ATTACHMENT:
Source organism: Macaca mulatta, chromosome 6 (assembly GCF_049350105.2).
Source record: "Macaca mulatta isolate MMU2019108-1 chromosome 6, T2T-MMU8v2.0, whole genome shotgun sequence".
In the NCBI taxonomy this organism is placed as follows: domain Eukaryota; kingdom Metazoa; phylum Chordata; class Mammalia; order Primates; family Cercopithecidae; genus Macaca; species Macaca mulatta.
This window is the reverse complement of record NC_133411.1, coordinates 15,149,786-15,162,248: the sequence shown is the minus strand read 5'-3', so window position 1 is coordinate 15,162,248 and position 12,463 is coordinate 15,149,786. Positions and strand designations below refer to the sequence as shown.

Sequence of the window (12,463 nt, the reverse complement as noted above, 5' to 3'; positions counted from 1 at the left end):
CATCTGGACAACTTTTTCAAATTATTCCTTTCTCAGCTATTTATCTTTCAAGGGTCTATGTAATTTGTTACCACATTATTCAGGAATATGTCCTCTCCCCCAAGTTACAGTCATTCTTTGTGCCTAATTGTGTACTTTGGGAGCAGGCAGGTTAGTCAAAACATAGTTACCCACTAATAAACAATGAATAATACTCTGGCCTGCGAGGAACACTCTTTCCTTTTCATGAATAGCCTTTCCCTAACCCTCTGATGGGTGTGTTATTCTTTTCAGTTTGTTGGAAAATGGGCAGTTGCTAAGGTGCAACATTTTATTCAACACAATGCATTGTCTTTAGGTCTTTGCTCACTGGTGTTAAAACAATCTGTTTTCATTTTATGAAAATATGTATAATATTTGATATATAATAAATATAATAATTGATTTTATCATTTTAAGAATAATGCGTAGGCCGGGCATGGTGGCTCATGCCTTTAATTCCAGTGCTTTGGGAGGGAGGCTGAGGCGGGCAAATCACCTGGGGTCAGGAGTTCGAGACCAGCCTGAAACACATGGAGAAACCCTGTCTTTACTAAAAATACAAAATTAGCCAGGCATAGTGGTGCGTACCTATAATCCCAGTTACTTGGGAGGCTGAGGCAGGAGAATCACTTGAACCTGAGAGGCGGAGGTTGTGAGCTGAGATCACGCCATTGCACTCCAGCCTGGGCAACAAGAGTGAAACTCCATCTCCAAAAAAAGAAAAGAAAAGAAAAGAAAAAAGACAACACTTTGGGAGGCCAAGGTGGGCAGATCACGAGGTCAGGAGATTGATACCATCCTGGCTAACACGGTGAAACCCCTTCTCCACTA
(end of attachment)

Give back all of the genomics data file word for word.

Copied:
Source organism: Macaca mulatta, chromosome 6 (assembly GCF_049350105.2).
Source record: "Macaca mulatta isolate MMU2019108-1 chromosome 6, T2T-MMU8v2.0, whole genome shotgun sequence".
In the NCBI taxonomy this organism is placed as follows: domain Eukaryota; kingdom Metazoa; phylum Chordata; class Mammalia; order Primates; family Cercopithecidae; genus Macaca; species Macaca mulatta.
This window is the reverse complement of record NC_133411.1, coordinates 15,149,786-15,162,248: the sequence shown is the minus strand read 5'-3', so window position 1 is coordinate 15,162,248 and position 12,463 is coordinate 15,149,786. Positions and strand designations below refer to the sequence as shown.

Sequence of the window (12,463 nt, the reverse complement as noted above, 5' to 3'; positions counted from 1 at the left end):
CATCTGGACAACTTTTTCAAATTATTCCTTTCTCAGCTATTTATCTTTCAAGGGTCTATGTAATTTGTTACCACATTATTCAGGAATATGTCCTCTCCCCCAAGTTACAGTCATTCTTTGTGCCTAATTGTGTACTTTGGGAGCAGGCAGGTTAGTCAAAACATAGTTACCCACTAATAAACAATGAATAATACTCTGGCCTGCGAGGAACACTCTTTCCTTTTCATGAATAGCCTTTCCCTAACCCTCTGATGGGTGTGTTATTCTTTTCAGTTTGTTGGAAAATGGGCAGTTGCTAAGGTGCAACATTTTATTCAACACAATGCATTGTCTTTAGGTCTTTGCTCACTGGTGTTAAAACAATCTGTTTTCATTTTATGAAAATATGTATAATATTTGATATATAATAAATATAATAATTGATTTTATCATTTTAAGAATAATGCGTAGGCCGGGCATGGTGGCTCATGCCTTTAATTCCAGTGCTTTGGGAGGGAGGCTGAGGCGGGCAAATCACCTGGGGTCAGGAGTTCGAGACCAGCCTGAAACACATGGAGAAACCCTGTCTTTACTAAAAATACAAAATTAGCCAGGCATAGTGGTGCGTACCTATAATCCCAGTTACTTGGGAGGCTGAGGCAGGAGAATCACTTGAACCTGAGAGGCGGAGGTTGTGAGCTGAGATCACGCCATTGCACTCCAGCCTGGGCAACAAGAGTGAAACTCCATCTCCAAAAAAAGAAAAGAAAAGAAAAGAAAAAAGACAACACTTTGGGAGGCCAAGGTGGGCAGATCACGAGGTCAGGAGATTGATACCATCCTGGCTAACACGGTGAAACCCCTTCTCCACTA